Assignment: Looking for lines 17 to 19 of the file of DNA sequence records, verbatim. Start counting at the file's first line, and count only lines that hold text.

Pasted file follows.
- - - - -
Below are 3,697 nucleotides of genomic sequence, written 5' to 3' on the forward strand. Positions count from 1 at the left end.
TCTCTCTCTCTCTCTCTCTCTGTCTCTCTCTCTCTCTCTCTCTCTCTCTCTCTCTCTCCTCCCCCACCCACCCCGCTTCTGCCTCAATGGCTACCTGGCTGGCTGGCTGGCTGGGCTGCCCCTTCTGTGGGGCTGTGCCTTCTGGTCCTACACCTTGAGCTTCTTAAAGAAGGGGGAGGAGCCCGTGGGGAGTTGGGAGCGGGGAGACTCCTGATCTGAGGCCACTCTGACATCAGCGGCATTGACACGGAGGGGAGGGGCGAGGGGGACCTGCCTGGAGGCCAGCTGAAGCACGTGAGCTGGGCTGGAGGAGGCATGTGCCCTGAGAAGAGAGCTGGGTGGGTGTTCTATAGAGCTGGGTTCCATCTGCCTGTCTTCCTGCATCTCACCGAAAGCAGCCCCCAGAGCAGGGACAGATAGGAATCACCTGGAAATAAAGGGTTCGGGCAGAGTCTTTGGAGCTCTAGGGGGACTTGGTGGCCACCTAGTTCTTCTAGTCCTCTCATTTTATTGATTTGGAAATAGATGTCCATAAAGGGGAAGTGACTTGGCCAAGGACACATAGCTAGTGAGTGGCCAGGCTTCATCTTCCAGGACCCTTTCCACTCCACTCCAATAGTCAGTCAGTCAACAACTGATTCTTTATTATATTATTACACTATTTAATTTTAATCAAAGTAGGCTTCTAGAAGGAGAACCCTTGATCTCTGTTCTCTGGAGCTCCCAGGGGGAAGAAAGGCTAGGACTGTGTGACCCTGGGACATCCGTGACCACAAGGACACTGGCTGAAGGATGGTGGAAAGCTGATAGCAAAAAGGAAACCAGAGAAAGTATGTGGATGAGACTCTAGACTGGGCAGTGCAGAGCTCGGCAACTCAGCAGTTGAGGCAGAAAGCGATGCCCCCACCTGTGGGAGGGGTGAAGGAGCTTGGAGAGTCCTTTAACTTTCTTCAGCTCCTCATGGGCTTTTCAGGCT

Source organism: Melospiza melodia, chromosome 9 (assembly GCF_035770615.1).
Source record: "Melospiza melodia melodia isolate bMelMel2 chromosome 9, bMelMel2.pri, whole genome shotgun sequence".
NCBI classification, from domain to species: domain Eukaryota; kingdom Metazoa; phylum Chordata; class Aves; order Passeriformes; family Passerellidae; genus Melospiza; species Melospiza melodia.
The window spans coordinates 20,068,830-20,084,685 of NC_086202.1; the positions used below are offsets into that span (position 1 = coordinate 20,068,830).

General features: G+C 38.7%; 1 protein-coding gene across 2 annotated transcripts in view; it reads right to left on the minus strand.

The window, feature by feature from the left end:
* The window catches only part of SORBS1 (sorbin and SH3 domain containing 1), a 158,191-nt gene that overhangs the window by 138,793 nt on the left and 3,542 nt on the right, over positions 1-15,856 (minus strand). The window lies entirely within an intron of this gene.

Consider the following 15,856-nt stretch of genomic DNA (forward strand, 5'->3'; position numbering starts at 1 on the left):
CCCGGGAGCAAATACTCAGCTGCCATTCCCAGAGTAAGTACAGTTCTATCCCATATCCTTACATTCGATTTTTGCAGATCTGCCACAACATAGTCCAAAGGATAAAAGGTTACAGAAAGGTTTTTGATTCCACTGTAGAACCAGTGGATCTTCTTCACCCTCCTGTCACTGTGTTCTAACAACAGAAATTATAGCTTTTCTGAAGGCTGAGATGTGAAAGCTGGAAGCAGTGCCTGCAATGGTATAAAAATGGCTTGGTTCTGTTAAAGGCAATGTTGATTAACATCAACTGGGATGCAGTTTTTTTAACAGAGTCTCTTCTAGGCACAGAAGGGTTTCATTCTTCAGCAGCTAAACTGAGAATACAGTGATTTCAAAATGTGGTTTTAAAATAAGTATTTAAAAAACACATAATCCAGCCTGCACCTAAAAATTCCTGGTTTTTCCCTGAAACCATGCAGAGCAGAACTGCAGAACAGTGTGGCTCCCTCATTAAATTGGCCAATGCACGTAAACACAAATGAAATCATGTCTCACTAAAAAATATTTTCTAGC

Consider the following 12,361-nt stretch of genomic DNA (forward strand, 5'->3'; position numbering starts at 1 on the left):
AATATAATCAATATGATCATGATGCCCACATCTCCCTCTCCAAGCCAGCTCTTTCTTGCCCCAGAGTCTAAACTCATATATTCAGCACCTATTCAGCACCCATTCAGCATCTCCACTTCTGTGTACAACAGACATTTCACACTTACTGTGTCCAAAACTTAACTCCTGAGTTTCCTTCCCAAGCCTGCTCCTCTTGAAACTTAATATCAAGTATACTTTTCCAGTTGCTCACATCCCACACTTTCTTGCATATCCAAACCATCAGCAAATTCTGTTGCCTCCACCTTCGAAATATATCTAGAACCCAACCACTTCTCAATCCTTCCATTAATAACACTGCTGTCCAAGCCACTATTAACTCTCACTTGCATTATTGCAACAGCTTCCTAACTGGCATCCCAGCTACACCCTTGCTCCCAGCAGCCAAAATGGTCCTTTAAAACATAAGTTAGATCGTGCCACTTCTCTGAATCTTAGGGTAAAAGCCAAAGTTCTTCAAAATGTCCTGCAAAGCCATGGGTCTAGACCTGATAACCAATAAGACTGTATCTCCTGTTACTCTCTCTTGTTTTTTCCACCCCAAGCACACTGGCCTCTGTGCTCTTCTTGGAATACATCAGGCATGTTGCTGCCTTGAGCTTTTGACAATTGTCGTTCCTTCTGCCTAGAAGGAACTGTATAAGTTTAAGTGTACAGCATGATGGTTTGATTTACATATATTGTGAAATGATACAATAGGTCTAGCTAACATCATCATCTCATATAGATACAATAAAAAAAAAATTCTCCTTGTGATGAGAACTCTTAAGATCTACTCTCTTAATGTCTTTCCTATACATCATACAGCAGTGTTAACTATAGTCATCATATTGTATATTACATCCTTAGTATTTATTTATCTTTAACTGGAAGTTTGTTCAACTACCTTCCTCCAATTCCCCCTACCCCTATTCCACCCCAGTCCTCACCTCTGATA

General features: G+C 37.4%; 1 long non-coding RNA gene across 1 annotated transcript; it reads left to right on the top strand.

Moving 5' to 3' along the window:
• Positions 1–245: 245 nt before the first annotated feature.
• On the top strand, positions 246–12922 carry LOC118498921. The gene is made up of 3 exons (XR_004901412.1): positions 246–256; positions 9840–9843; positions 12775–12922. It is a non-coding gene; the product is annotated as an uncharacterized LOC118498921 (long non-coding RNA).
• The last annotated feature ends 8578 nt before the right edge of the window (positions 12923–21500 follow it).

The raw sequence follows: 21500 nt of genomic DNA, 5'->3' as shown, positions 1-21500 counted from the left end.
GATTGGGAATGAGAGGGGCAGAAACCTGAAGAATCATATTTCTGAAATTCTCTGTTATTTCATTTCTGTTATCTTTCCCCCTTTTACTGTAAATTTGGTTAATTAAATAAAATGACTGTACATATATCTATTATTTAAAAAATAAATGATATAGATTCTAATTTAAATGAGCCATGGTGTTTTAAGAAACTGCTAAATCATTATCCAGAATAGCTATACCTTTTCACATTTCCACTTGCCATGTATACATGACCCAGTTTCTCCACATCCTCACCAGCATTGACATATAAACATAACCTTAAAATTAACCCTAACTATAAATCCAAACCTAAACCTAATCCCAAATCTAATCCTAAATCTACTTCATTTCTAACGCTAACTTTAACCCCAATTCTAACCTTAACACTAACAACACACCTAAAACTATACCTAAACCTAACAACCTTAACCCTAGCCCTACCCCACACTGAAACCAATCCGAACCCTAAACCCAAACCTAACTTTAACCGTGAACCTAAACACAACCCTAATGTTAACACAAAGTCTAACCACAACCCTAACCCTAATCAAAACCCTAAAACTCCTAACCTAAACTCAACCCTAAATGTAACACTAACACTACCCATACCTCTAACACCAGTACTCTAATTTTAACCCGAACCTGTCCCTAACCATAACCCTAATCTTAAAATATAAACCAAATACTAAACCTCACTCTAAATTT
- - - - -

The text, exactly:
• On the top strand, positions 246–12922 carry LOC118498921. The gene is made up of 3 exons (XR_004901412.1): positions 246–256; positions 9840–9843; positions 12775–12922. It is a non-coding gene; the product is annotated as an uncharacterized LOC118498921 (long non-coding RNA).
• The last annotated feature ends 8578 nt before the right edge of the window (positions 12923–21500 follow it).

The raw sequence follows: 21500 nt of genomic DNA, 5'->3' as shown, positions 1-21500 counted from the left end.